Bonner County COVID disaster terminated

Emergency ended because coronavirus ‘no longer a threat to life and property’

By Lyndsie Kiebert-Carey
Reader Staff

Bonner County commissioners voted unanimously April 12 to terminate the local disaster emergency the board declared on March 16, 2020, putting an end to the county’s formal acknowledgement of the novel coronavirus pandemic.

Emergency Management Director Bob Howard presented the resolution to the commissioners, which states that because “there is no longer a threat to life and property in Bonner County regarding [the] COVID-19 pandemic,” the disaster declaration should be terminated.

The Bonner County administration building. Courtesy photo.

Resident Dan Rose, during the public comment portion of the item’s discussion, asked if the commissioners were ending their emergency declaration “because the governor said so or because we said so.” Idaho Gov. Brad Little is set to end the state’s COVID emergency on Friday, April 15.

Howard and the commissioners affirmed that Tuesday’s move had nothing to do with decisions at the state level.

“It was just something we hadn’t wrapped up,” said Commissioner Dan McDonald. “We needed to wrap it up. It kind of fell through the cracks.”

Rose pressed the commissioners on whether it was “the board’s position that the emergency existed all the way up … until this time.”

“Last week, the week before, the month before that — there was still an emergency?” Rose asked.

“Not that we believe, no,” McDonald said.

Bonner County commissioners have been frequent opponents of anti-pandemic measures since March 2020. In November 2020, Commissioner Steve Bradshaw proposed a resolution to pull funding from the Panhandle Health District in retaliation for the public health authority’s multi-county mask mandate. The measure did not come to a vote after county counsel determined it unlawful.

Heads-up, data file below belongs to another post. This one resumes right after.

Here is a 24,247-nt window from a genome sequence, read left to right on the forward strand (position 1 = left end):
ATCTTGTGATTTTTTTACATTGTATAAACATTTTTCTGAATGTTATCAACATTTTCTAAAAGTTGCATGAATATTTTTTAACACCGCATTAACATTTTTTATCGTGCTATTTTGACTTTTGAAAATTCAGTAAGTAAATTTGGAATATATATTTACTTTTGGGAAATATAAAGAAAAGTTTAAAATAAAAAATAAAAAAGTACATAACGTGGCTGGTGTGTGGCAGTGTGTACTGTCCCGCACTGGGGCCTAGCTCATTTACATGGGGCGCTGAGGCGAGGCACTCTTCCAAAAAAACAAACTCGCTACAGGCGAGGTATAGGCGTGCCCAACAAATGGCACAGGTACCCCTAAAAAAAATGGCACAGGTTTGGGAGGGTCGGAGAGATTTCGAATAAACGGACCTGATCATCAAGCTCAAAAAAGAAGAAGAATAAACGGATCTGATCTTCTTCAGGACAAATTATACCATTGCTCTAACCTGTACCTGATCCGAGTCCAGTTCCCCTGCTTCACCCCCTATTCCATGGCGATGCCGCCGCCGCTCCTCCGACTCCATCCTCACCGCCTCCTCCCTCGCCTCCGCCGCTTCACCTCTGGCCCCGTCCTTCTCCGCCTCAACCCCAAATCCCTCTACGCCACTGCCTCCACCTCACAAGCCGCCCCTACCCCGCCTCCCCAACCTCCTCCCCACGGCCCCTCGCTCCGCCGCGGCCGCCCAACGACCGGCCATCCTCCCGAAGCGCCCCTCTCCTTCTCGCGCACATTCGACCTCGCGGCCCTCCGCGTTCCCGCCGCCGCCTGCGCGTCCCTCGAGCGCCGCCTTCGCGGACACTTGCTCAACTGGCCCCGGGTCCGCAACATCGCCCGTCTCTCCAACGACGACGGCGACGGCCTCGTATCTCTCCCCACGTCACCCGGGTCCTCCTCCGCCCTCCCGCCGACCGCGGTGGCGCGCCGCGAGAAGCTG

Bradshaw proposed a resolution in August 2021 declaring Bonner County a “Constitutional County” opposed to any and all mandates — specifically, mandates related to virus mitigation. The resolution required heavy editing in order to fall under the board’s legal purview, but was ultimately passed in October, cementing the county’s position against mandating masks or vaccines.

Bradshaw, who is running for Idaho governor in the Tuesday, May 17 Republican primary election, called the anti-mandate resolution a testament to what the board could “achieve” when its members used “teamwork.” McDonald said that the move simply expressed the board’s “official opinion and position.” Commissioner Jeff Connolly, who initially opposed the resolution and called it a “political stunt” by gubernatorial candidate Bradshaw, ended up voting in favor of the pared-down version. Still, he called it a “waste of time.”

Commissioners voted unanimously to end the COVID disaster declaration on April 12. In response to a question from the public, McDonald said another COVID emergency could be declared should cases of the virus again rise in the county, noting that government bodies often declare disasters so that they “can access other funding if we need to,” such as money from the Federal Emergency Management Agency.

“That’s the only reason to declare them,” he said.

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